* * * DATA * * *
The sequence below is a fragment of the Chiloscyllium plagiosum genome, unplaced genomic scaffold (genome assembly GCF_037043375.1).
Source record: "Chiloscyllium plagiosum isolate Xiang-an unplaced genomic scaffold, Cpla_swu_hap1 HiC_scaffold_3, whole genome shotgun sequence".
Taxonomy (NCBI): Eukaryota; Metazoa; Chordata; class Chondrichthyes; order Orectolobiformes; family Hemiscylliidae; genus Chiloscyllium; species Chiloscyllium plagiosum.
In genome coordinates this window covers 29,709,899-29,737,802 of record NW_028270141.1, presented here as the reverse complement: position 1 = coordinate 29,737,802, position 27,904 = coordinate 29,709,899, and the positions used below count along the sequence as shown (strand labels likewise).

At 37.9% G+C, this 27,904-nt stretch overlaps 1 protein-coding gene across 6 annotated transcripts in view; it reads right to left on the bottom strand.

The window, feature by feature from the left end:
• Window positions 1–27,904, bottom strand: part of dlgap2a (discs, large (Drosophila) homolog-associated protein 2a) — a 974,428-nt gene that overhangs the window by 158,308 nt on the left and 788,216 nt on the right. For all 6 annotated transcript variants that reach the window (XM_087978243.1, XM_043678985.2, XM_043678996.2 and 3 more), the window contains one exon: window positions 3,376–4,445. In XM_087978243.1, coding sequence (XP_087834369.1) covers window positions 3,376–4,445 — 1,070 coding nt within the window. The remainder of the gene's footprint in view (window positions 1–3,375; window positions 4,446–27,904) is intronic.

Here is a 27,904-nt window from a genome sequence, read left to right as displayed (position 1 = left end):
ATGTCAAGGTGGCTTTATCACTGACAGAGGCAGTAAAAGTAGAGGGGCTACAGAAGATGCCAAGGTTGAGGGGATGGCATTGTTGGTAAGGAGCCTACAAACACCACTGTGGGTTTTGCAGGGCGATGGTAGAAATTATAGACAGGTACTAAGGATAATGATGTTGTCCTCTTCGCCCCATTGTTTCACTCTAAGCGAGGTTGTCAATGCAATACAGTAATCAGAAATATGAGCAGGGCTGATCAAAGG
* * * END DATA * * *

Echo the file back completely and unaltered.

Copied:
The sequence below is a fragment of the Chiloscyllium plagiosum genome, unplaced genomic scaffold (genome assembly GCF_037043375.1).
Source record: "Chiloscyllium plagiosum isolate Xiang-an unplaced genomic scaffold, Cpla_swu_hap1 HiC_scaffold_3, whole genome shotgun sequence".
Taxonomy (NCBI): Eukaryota; Metazoa; Chordata; class Chondrichthyes; order Orectolobiformes; family Hemiscylliidae; genus Chiloscyllium; species Chiloscyllium plagiosum.
In genome coordinates this window covers 29,709,899-29,737,802 of record NW_028270141.1, presented here as the reverse complement: position 1 = coordinate 29,737,802, position 27,904 = coordinate 29,709,899, and the positions used below count along the sequence as shown (strand labels likewise).

At 37.9% G+C, this 27,904-nt stretch overlaps 1 protein-coding gene across 6 annotated transcripts in view; it reads right to left on the bottom strand.

The window, feature by feature from the left end:
• Window positions 1–27,904, bottom strand: part of dlgap2a (discs, large (Drosophila) homolog-associated protein 2a) — a 974,428-nt gene that overhangs the window by 158,308 nt on the left and 788,216 nt on the right. For all 6 annotated transcript variants that reach the window (XM_087978243.1, XM_043678985.2, XM_043678996.2 and 3 more), the window contains one exon: window positions 3,376–4,445. In XM_087978243.1, coding sequence (XP_087834369.1) covers window positions 3,376–4,445 — 1,070 coding nt within the window. The remainder of the gene's footprint in view (window positions 1–3,375; window positions 4,446–27,904) is intronic.

Here is a 27,904-nt window from a genome sequence, read left to right as displayed (position 1 = left end):
ATGTCAAGGTGGCTTTATCACTGACAGAGGCAGTAAAAGTAGAGGGGCTACAGAAGATGCCAAGGTTGAGGGGATGGCATTGTTGGTAAGGAGCCTACAAACACCACTGTGGGTTTTGCAGGGCGATGGTAGAAATTATAGACAGGTACTAAGGATAATGATGTTGTCCTCTTCGCCCCATTGTTTCACTCTAAGCGAGGTTGTCAATGCAATACAGTAATCAGAAATATGAGCAGGGCTGATCAAAGG